By Eric Boehm/Pa. Independent
HARRISBURG — A new tax on the extraction of natural gas in Pennsylvania brought in $204 million for state and local government coffers in 2011.
Local governments will start receiving checks for their share of the impact fee within the next two weeks, the state Public Utility Commission announced recently at a news conference, during which Gov. Tom Corbett heralded the impact fee revenues as striking a balance between dealing with the consequences of gas drilling and making sure the industry continues to invest in Pennsylvania.
The passage of a major gas drilling policy in February is one of the primary legislative accomplishments of Corbett’s first term in office.
But not all of it goes back to local governments. In fact, the state gets the first shot at the fee revenues — $23 million of the total is skimmed off the top to fund a variety of state agencies, including the Fish and Boat Commission, the Public Utility Commission, the Department of Environmental Protection and the Department of Transportation.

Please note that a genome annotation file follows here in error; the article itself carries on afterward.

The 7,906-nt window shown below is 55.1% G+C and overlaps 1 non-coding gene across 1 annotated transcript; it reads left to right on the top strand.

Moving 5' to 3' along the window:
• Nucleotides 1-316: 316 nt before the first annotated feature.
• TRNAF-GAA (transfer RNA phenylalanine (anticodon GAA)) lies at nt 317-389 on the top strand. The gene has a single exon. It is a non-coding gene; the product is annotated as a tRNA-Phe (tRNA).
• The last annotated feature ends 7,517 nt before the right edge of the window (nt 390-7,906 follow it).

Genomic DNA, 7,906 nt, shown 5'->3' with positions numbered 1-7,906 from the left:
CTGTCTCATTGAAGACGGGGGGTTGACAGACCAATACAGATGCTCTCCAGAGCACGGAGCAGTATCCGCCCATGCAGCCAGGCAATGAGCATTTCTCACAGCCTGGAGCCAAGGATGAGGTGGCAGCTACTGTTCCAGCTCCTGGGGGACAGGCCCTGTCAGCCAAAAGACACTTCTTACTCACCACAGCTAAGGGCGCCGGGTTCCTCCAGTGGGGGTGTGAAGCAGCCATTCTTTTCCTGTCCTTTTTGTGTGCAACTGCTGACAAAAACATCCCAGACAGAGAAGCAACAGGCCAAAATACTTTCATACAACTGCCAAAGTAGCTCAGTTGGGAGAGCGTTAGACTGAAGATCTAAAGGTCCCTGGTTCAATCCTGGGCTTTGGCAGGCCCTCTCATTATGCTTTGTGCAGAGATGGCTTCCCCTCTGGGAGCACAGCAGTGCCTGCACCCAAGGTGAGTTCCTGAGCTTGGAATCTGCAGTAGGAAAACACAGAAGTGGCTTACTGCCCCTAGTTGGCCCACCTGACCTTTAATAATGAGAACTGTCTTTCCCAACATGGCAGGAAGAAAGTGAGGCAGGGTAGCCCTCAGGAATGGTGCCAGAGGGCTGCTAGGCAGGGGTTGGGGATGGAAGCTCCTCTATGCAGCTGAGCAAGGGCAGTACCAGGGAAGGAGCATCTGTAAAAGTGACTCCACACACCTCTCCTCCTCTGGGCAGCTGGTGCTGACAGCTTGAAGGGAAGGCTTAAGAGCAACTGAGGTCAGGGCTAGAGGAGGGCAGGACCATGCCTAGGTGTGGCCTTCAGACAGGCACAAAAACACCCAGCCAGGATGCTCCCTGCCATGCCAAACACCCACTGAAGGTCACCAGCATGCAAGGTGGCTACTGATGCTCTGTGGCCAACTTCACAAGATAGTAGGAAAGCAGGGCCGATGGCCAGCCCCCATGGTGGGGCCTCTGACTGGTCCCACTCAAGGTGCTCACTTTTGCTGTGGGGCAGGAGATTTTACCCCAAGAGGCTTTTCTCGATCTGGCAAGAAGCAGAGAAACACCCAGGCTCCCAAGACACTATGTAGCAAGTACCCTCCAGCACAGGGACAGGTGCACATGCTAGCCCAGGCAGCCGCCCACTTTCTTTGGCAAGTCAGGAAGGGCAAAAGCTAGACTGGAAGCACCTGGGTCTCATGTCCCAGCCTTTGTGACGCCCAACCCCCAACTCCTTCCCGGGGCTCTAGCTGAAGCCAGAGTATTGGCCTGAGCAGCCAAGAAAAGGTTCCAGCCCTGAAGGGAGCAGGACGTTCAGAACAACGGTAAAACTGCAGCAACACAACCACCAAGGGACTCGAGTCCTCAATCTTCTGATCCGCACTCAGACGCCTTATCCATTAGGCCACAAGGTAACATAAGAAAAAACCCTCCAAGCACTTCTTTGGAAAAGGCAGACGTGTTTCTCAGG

After that, the remaining $181 million is split 60/40 between local governments and the state’s new Marcellus Legacy Fund, which will direct dollars to state-level conservation projects, bridge improvements and sewer projects.
Environmental groups and many Democrats decried the impact fee legislation as a give-away to the gas industry when it was passed. They said the state could have collected more revenue by imposing a higher rate on drillers without jeopardizing their investments in Pennsylvania.
Corbett disagreed with that notion Monday. He said if the state kept raising taxes, it would drive companies from Pennsylvania.
Senate President Joe Scarnati, R-Jefferson, called the impact fee a “game changer” for small townships with budget’s of $100,000 or so. Some of those places will be getting impact fee checks of $50,000.
Lycoming County Commissioner Jeff Wheeland said his county would allow municipalities to compete for the county’s share of impact-fee revenue by proposing projects that could be funded.
He said he expects to use most of the dollars for road and bridge projects, along with water and sewer repairs and extensions.
About 20 percent all local impact-fee revenue is heading to Washington and Greene counties in the southwestern corner of the state, where the majority of gas drilling is taking place.